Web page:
Nuclear Elimination through lyricization

Nuclear detonation

Can be stopped by an often-ignored action,

One which receives little to no attention.

Nuclear elimination,

Can begin,

Once once reaches the realization,

Of the ability of lyricization~

Nuclear detonation and wars, in general, are disastrous. For some, they are a necessary companion to being righteous and patriotic with their nation. To others, they are an unnecessary excuse for an unwillingness to pursue more diplomatic paths of success. 

I am not here to say one is wrong or right, but from the perspective of a person who cares for the community, serenity, and at least some sense of harmony for both the self and the other, I think that diplomacy and poetry win over warfare and acrimony.

From the fall of 2017 to late summer/early fall 2018, I studied abroad in Kyoto City, Japan. During my time there my study abroad program took us on a journey to Hiroshima to see the infamous domb that withstood the nuclear bomb's fury. The most popular sign of peace representative of the bombing of Hiroshima is the 1000 origami cranes. Made with splendid colors and in an elegant manner, these cranes are an artistic emblem of peace to the world. Though the cranes have become mainstream throughout the years, as more and more people have come to know of them, their story shows all the more the importance of art in times of pain and torment. 

Not only is poetry a form of art, but it need not be written down or be controlled by some tangible tendency. In actuality, poetry, and by extension lyrics, are brought into existence by the voice or gestures of a human being, or even nature in some instances. Just as the passing down of origami lessons from parent to child over the years can lead one person in the line to eventually form origami figures, poetry can be passed down through the ages as well. However, one critical difference is that poetry can be passed down eternally and still be considered to be in its true form. As war stories are told, so are poems, recalling those desperate times. told as well. Sadly poems for peace are often seen as weak because many popular examples of activist poetry come from what is called in American history as those affiliated with 'flower power'. 'Peace and love' was the common slogan and drugs were often intermingled with it. This has lent to poetry for peace being thought of like a breath of air hoping to become a whirlwind of change.  Though what often goes unrealized is that poetry, like anthems, often become rallying cries for people to make and affect change in the world.  If no voice ever detected war as an issue to a melodic tune, it may not enter the consciousness of people as easily and memorably. As good stories told are unforgettable, so are poetic lyrics. In addition, since they often have a rhyming sequence, they can become a tune to march to, and as memorable as the beat of a heart.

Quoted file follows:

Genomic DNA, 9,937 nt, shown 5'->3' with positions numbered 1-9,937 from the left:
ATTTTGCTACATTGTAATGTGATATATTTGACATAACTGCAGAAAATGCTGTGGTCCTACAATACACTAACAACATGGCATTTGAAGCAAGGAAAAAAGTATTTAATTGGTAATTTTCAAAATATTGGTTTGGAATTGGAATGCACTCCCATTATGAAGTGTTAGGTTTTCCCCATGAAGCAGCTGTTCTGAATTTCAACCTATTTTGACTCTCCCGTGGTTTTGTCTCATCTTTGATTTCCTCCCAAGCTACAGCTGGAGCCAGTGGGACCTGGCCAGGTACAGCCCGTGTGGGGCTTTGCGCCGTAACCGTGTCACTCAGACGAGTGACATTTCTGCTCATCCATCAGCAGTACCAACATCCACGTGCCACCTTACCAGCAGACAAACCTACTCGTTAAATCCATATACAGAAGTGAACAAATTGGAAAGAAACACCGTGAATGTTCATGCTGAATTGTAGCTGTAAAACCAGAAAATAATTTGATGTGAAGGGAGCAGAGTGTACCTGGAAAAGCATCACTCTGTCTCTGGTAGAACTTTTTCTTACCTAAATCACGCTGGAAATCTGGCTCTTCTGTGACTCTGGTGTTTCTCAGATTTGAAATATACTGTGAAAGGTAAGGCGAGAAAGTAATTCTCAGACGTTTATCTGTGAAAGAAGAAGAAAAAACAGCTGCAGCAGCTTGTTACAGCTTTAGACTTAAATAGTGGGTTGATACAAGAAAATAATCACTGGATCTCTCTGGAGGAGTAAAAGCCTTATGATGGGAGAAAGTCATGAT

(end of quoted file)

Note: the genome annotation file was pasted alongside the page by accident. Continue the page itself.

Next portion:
To end, think of tunes such as John Lennon's song "Imagine"; Louie Armstrong's song "What A Wonderful World" and Bob Dylan's Song "Blowin' In the Wind". These songs still resonate with many in the world, and tend to cause one another, to for a second hear the ringing of the bell of peace.

Showing 1 reaction

Please check your e-mail for a link to activate your account.
  • David Moss
    commented 2019-08-25 21:25:42 -0400

    I sit here in the desert of Nevada, facing a triple strand of barbed wire that stretches to a point to my right and left. There is a quiet here that belies the warning signs strung on the wire every quarter mile, “Danger, Do not Trespass, Violators will be Prosecuted, U.S. Department of Energy“

    The yawning valley spreads out before me. I see light brown sand, grey rock, dotted with pale sagebrush and tumbleweed, an occasional stunted, twisted black naked prickly little tree. It draws my eye up to a profile of distant mountain ridges. There is a dust devil out there kicking up a spiral cloud of sand and dead twigs.